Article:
Legal alchemy, and procedural issues with inherent political significance, have torpedoed today’s parliamentary debate on whether to launch a preliminary criminal probe of the Novartis scandal in parliament.
The climate, of course, was already burdened by the government’s manoeuvres, which aimed at politically exploiting the revelation of the scandal.
A series of statements by ministers, and by the prime minister himself, triggered a fierce backlash from all opposition parties, and created a suffocating political environment, at a critical juncture for Greek national issues.
At the same time, the government’s intention of setting up 10 ballot boxes in parliament, one for each of the politicians implicated, without individualised charges of specific crimes, has greatly charged today’s debate.
The paramount issue, however, is that of the protected witnesses. As was revealed yesterday, they had not been designated as witnesses in the public interest, up until the time that the file was sent to parliament.
The after the fact granting of broader judicial protection was decided after opposition charges were unleashed, and indeed on the day that there were public threats of lawsuits against the witnesses.
Once again, we see a judicial shoddiness that does not befit this case, or the weight of the charges. Hence, what everyone recognises as a real scandal, will not be judged with credible and responsible legal and judicial procedures, but instead will be caught up in a political vendetta with an unknown conclusion.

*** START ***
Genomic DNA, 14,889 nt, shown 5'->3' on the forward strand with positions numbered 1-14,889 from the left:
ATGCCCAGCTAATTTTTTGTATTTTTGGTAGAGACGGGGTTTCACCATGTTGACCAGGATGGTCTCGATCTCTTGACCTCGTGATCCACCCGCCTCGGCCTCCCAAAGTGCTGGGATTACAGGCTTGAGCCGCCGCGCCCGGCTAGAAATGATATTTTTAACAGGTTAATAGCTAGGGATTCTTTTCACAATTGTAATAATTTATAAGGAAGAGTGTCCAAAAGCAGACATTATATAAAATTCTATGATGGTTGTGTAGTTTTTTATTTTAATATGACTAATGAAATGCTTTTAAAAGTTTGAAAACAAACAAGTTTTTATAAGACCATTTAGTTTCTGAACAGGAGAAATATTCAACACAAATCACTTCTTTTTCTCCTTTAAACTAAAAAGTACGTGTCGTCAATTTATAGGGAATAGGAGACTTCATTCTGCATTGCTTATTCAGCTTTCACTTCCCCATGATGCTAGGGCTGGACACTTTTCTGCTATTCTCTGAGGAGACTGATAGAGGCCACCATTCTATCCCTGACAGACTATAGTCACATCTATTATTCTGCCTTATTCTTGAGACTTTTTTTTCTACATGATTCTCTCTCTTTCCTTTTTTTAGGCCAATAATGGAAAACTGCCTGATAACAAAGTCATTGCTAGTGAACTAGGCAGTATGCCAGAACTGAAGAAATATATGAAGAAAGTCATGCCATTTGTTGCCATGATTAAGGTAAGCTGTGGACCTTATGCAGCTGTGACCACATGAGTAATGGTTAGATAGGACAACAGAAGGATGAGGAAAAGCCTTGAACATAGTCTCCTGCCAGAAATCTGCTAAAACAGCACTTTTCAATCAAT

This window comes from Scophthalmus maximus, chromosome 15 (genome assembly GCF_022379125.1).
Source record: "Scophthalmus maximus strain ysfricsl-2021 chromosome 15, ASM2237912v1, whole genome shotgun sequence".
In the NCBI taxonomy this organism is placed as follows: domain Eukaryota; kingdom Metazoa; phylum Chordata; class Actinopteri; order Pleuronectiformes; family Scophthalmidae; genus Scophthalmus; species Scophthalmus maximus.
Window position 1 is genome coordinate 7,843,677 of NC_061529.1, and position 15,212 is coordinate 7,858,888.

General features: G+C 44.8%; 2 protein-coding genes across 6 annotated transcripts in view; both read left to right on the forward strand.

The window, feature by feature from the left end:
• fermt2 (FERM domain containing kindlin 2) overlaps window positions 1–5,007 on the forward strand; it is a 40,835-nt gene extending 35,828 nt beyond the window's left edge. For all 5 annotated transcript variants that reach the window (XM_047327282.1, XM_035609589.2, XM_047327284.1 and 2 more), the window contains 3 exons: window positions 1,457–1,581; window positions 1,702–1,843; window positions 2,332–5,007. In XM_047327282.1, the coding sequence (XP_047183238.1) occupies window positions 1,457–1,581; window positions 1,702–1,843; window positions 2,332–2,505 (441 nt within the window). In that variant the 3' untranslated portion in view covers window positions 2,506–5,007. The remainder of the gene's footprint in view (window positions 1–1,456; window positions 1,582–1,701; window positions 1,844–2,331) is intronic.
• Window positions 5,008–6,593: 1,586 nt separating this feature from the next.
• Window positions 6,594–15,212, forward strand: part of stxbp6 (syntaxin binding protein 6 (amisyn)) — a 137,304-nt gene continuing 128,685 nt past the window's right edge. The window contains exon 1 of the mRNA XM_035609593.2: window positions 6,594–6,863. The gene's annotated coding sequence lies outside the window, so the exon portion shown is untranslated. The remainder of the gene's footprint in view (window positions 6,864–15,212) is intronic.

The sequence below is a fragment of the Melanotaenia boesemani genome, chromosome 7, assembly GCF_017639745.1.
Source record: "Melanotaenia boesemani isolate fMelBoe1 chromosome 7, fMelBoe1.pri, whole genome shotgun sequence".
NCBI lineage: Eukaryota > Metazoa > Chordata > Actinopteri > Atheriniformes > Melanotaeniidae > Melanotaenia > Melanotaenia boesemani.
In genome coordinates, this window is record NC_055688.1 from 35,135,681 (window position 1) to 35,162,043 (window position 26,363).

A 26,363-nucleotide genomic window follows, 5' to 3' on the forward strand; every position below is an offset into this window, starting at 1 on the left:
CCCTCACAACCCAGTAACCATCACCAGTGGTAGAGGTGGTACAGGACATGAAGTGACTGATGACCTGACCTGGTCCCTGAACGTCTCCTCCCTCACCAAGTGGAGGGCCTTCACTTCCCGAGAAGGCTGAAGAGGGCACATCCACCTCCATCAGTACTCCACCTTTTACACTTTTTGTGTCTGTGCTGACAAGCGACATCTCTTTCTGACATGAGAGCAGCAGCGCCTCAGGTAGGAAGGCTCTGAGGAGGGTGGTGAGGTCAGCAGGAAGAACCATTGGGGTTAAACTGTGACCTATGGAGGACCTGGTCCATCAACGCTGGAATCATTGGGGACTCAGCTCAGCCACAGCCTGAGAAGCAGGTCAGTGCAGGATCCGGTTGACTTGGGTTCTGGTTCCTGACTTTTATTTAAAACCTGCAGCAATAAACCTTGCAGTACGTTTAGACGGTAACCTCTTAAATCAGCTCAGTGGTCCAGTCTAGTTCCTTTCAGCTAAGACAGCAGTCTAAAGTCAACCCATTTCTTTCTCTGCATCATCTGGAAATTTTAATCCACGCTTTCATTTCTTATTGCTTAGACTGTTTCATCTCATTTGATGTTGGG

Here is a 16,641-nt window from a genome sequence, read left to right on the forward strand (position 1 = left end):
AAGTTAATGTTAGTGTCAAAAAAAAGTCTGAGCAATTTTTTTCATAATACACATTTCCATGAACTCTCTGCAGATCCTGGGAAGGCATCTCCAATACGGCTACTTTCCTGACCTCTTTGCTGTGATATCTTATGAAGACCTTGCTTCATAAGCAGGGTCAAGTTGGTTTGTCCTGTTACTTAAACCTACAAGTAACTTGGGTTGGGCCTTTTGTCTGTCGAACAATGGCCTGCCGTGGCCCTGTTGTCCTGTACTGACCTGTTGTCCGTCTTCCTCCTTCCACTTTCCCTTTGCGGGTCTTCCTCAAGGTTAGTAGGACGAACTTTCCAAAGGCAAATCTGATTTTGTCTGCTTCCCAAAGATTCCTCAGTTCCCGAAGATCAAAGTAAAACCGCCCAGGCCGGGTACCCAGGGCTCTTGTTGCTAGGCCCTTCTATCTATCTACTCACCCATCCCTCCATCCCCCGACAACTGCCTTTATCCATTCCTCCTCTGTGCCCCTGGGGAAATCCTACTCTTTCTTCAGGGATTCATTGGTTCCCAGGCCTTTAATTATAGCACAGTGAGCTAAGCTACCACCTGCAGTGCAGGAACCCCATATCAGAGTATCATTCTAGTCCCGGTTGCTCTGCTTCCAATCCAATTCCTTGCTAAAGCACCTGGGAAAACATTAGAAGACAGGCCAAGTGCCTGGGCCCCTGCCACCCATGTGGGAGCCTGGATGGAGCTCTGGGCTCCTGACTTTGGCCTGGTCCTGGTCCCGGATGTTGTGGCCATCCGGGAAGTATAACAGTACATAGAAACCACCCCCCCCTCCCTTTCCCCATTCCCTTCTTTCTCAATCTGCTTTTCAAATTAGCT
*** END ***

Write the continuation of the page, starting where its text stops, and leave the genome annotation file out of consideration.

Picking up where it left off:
Top political figures will be held hostage to a generalised scandal-mongering, with substantiated or unsubstantiated charges being spread until the next elections, and with a polarised and divisive climate dominating at all levels.
At the same time, the justice system, the rule of law, and constitutional guarantees will be degraded, as they are being linked with an unprecedented clash.
Today’s debate in parliament could have been an opportunity to defuse the political climate, since everyone agrees on creating a committee to conduct a preliminary criminal probe.
Yet, the government’s insistence on setting up 10 ballot boxes means that there will be a generalised clash, which will a priori undermine the credibility of the committee.
The big losers will be the prospect of getting to the bottom of the case, and the credibility of politics and politicians.